Wednesday, November 15, 2017

Trump's Secret Weapon against a Free Press

Originally published at BillMoyers.com

Journalists in Manila had very little time to cover Monday’s meeting between President Donald Trump and his Philippine counterpart Rodrigo Duterte. But it was enough to witness one aspect of the budding bromance between these two world leaders.


As soon as journalists began asking questions about Duterte’s deplorable human-rights record, security shooed them from the room. Duterte pointed at the departing reporters and said, “Guys, you are the spies.” This elicited a laugh from President Trump, who feels a kinship with anyone who opposes a truth-seeking press.

According to Human Rights Watch, at least 177 journalists have been killed in the Philippines since 1986, making it one of the deadliest countries to be a reporter. Of these, nearly half were targeted for their coverage of politics, corruption, crime and human rights, according to the Committee to Protect Journalists.

Monday, November 13, 2017

Block the AT&T-Time Warner Deal — But Not Because Trump Hates CNN

AT&T’s plan to take over Time Warner has hit a snag at the Justice Department.
According to press reports, top DoJ officials have told AT&T executives that they may need to divest Time Warner’s Turner Networks — including CNN — for the regulator to approve AT&T’s multibillion-dollar acquisition of the media giant.
Some of those reports also suggest that dumping DIRECTV, AT&T’s recently acquired satellite pay-TV platform, might also be a route to approval.
Still, speculation is rife that the DoJ is putting the brakes on the merger at the behest of President Trump, a fierce critic of CNN, which has pulled few punches in covering his administration.
In 2016, Trump made a campaign pledge to reject the AT&T deal if elected president. “It’s too much concentration of power in the hands of too few,” he said in a speech just two weeks before the general election.

Monday, October 30, 2017

Breaking ideological gridlock from the bottom up

Originally published at OpenDemocracy.net On a cold Thursday morning in January, a small group of advocates gathered outside the imposing edifice of the Federal Communications Commission in Washington, D.C. They opened the trunk of a red Ford Fusion parked nearby and began unloading more than 20 white banker’s boxes. Within minutes, they had assembled a makeshift cardboard podium. Inside the boxes were more than a million signatures collected in just two weeks from people across the country. Each person had signed an online petition urging the FCC to protect Net Neutrality, the democratic principle that ensures the internet remains free and open and prohibits the companies that control high-speed internet access from blocking or throttling content.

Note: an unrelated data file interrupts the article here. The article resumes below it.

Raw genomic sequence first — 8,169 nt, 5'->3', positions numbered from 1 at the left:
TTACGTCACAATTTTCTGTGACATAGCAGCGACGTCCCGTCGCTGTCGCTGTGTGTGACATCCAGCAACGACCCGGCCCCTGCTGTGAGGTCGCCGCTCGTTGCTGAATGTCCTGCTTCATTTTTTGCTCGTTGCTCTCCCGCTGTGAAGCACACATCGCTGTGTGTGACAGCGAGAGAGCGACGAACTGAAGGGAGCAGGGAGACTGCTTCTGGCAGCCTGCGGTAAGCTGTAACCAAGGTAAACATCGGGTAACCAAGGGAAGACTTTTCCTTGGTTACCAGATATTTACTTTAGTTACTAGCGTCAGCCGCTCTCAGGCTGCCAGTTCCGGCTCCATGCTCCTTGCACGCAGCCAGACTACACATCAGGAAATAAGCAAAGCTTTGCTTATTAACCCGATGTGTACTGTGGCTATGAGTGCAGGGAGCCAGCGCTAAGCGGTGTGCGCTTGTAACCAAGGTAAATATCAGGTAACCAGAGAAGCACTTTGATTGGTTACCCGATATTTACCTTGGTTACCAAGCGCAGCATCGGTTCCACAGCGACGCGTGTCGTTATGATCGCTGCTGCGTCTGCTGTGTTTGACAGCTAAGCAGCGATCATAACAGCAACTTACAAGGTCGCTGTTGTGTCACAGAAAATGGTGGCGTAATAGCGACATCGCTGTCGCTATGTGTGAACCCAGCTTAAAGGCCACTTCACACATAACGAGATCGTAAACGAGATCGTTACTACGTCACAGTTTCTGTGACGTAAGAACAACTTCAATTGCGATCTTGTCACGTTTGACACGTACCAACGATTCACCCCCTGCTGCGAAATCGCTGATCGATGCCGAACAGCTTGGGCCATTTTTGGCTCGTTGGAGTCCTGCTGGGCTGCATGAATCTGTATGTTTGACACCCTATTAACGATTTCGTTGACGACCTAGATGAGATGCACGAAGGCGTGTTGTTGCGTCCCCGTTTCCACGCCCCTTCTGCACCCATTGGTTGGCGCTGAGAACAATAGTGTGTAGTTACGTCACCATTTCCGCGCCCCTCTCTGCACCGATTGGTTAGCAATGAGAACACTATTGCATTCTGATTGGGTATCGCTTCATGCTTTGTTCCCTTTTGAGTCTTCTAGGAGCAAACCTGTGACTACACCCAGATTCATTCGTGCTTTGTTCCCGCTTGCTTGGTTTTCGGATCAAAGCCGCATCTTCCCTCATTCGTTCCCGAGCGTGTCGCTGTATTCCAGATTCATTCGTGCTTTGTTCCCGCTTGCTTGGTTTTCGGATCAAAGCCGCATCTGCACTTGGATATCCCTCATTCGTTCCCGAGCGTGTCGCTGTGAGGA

Thursday, September 28, 2017

Five Reasons to Fire FCC Chairman Pai

Originally Published at Huffington Post

The Senate majority is charging forward with plans to vote to reconfirm Federal Communications Commission Chairman Ajit Pai for another five years. Rehiring Pai to head the agency that oversees U.S. communications policies would be a boon for the phone and cable companies he eagerly serves. But it would hurt everyone else who needs this agency to put our communications rights before the profits of monopoly-minded media giants.

Usually nominations to agencies like the FCC sail through without a dissenting vote. But based on the last five years he spent at the agency (and his past eight months as designated chairman), it’s clear Pai doesn’t deserve another term.

That’s why Free Press Action Fund is urging the Senate to reject Trump’s nominee and why thousands of people are calling Capitol Hill before the vote — expected as soon as Monday — and asking their senators to fire Pai.

And for good reason.

Tuesday, June 06, 2017

Trump’s War on the First Amendment Finds Supporters at the FCC

Donald Trump’s war against a free press has extended into “the cyber,” where his followers at the Federal Communications Commission are intent on unwinding a vitally important free-speech protection that internet users won after years of organizing and effort.

To make matters worse, the Trump FCC is carrying out its quest to kill Net Neutrality in a distinctly undemocratic way — including banning some activists from ever attending the agency’s public meetings for the alleged infraction of demonstrating their support for open-internet protections. And that’s just one in a growing number of incidents in which the FCC has cracked down on the rights of people who support Net Neutrality.

During the monthly FCC meetings that have occurred since Trump FCC Chairman Ajit Pai took office, agency staff and security have denied the First Amendment freedoms of people and reporters attending the events, which are supposed to be open to the public. Pai’s agency has also violated protesters’ due-process rights.

Thursday, May 25, 2017

Six Things Trump’s FCC Chair Doesn’t Want You to Know About Net Neutrality

Originally published at BillMoyers.com

For Net Neutrality supporters the last week felt like déjà vu.

Under its Trump-anointed chairman, Ajit Pai, the Federal Communications Commission decided last Thursday to revisit its Net Neutrality ruling.

The agency reopened a docket for public comments on Pai’s proposal to undermine the safeguards needed to prevent internet service providers from blocking, throttling or de-prioritizing the online content people want to see.

The last time the agency did this, in 2014 and 2015, it unleashed a torrent of public comments in support of the idea that the open internet should have basic protections under the law. Four million people voiced their concerns via the agency’s beleaguered website. The vast majority of these comments supported meaningful Net Neutrality protections.

Friday, April 07, 2017

Trump's FCC and FTC Chairs Rush in to Defend Big Telco's Assault on Internet Privacy

It’s hard to defend legislation that undermines internet users’ essential privacy rights. But that hasn’t stopped the broadband industry and its many friends in Washington from trying.

Even amid widespread bipartisan outrage against the congressional resolution Trump signed this week — which rolled back online privacy protections the Obama FCC created in 2016 — Beltway Republicans want you to believe it’s a good idea to let AT&T, Comcast and Verizon follow your every move online.